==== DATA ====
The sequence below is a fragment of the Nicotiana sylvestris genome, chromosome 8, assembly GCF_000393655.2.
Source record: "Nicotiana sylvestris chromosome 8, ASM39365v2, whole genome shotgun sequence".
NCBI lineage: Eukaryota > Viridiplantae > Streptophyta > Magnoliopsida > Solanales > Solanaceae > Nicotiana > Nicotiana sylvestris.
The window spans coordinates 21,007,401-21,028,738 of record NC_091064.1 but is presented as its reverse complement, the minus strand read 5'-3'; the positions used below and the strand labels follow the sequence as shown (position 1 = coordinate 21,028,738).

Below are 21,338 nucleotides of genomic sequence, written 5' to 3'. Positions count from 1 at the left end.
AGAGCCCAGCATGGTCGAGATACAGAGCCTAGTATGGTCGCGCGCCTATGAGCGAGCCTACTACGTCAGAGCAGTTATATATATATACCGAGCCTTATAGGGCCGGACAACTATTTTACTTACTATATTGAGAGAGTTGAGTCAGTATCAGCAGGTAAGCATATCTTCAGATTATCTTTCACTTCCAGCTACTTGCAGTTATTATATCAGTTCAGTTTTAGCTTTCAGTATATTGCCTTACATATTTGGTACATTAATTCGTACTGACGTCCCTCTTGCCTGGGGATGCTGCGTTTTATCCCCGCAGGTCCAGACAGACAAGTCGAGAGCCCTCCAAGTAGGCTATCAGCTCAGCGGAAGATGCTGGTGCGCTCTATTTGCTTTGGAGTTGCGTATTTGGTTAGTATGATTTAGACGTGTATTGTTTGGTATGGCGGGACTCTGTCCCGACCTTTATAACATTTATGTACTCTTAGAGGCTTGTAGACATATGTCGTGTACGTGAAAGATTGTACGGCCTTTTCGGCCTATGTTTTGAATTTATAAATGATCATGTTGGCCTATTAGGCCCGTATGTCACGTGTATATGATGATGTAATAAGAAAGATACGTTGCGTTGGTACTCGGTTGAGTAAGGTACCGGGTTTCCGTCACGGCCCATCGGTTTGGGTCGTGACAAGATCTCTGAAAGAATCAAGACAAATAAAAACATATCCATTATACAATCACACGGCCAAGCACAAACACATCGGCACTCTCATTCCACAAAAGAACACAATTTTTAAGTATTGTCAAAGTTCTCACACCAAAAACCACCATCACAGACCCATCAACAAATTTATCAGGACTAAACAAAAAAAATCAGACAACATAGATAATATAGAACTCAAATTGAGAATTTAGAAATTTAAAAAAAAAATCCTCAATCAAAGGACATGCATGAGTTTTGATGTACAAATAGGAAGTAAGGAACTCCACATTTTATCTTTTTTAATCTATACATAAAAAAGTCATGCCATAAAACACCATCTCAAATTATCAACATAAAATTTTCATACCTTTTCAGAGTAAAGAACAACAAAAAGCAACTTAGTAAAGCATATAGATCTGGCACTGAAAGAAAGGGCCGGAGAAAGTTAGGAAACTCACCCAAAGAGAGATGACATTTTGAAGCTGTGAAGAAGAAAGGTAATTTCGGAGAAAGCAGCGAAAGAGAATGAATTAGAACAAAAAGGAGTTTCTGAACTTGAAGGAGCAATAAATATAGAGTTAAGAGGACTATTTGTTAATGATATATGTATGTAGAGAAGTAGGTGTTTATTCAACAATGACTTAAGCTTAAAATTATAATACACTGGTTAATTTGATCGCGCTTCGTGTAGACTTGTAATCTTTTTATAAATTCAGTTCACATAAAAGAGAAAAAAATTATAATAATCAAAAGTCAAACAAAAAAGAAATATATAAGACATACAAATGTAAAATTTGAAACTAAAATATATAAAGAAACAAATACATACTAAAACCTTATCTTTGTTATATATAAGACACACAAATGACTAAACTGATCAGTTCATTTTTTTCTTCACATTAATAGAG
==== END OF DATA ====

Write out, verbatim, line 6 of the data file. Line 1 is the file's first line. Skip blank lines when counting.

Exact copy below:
AGAGCCCAGCATGGTCGAGATACAGAGCCTAGTATGGTCGCGCGCCTATGAGCGAGCCTACTACGTCAGAGCAGTTATATATATATACCGAGCCTTATAGGGCCGGACAACTATTTTACTTACTATATTGAGAGAGTTGAGTCAGTATCAGCAGGTAAGCATATCTTCAGATTATCTTTCACTTCCAGCTACTTGCAGTTATTATATCAGTTCAGTTTTAGCTTTCAGTATATTGCCTTACATATTTGGTACATTAATTCGTACTGACGTCCCTCTTGCCTGGGGATGCTGCGTTTTATCCCCGCAGGTCCAGACAGACAAGTCGAGAGCCCTCCAAGTAGGCTATCAGCTCAGCGGAAGATGCTGGTGCGCTCTATTTGCTTTGGAGTTGCGTATTTGGTTAGTATGATTTAGACGTGTATTGTTTGGTATGGCGGGACTCTGTCCCGACCTTTATAACATTTATGTACTCTTAGAGGCTTGTAGACATATGTCGTGTACGTGAAAGATTGTACGGCCTTTTCGGCCTATGTTTTGAATTTATAAATGATCATGTTGGCCTATTAGGCCCGTATGTCACGTGTATATGATGATGTAATAAGAAAGATACGTTGCGTTGGTACTCGGTTGAGTAAGGTACCGGGTTTCCGTCACGGCCCATCGGTTTGGGTCGTGACAAGATCTCTGAAAGAATCAAGACAAATAAAAACATATCCATTATACAATCACACGGCCAAGCACAAACACATCGGCACTCTCATTCCACAAAAGAACACAATTTTTAAGTATTGTCAAAGTTCTCACACCAAAAACCACCATCACAGACCCATCAACAAATTTATCAGGACTAAACAAAAAAAATCAGACAACATAGATAATATAGAACTCAAATTGAGAATTTAGAAATTTAAAAAAAAAATCCTCAATCAAAGGACATGCATGAGTTTTGATGTACAAATAGGAAGTAAGGAACTCCACATTTTATCTTTTTTAATCTATACATAAAAAAGTCATGCCATAAAACACCATCTCAAATTATCAACATAAAATTTTCATACCTTTTCAGAGTAAAGAACAACAAAAAGCAACTTAGTAAAGCATATAGATCTGGCACTGAAAGAAAGGGCCGGAGAAAGTTAGGAAACTCACCCAAAGAGAGATGACATTTTGAAGCTGTGAAGAAGAAAGGTAATTTCGGAGAAAGCAGCGAAAGAGAATGAATTAGAACAAAAAGGAGTTTCTGAACTTGAAGGAGCAATAAATATAGAGTTAAGAGGACTATTTGTTAATGATATATGTATGTAGAGAAGTAGGTGTTTATTCAACAATGACTTAAGCTTAAAATTATAATACACTGGTTAATTTGATCGCGCTTCGTGTAGACTTGTAATCTTTTTATAAATTCAGTTCACATAAAAGAGAAAAAAATTATAATAATCAAAAGTCAAACAAAAAAGAAATATATAAGACATACAAATGTAAAATTTGAAACTAAAATATATAAAGAAACAAATACATACTAAAACCTTATCTTTGTTATATATAAGACACACAAATGACTAAACTGATCAGTTCATTTTTTTCTTCACATTAATAGAG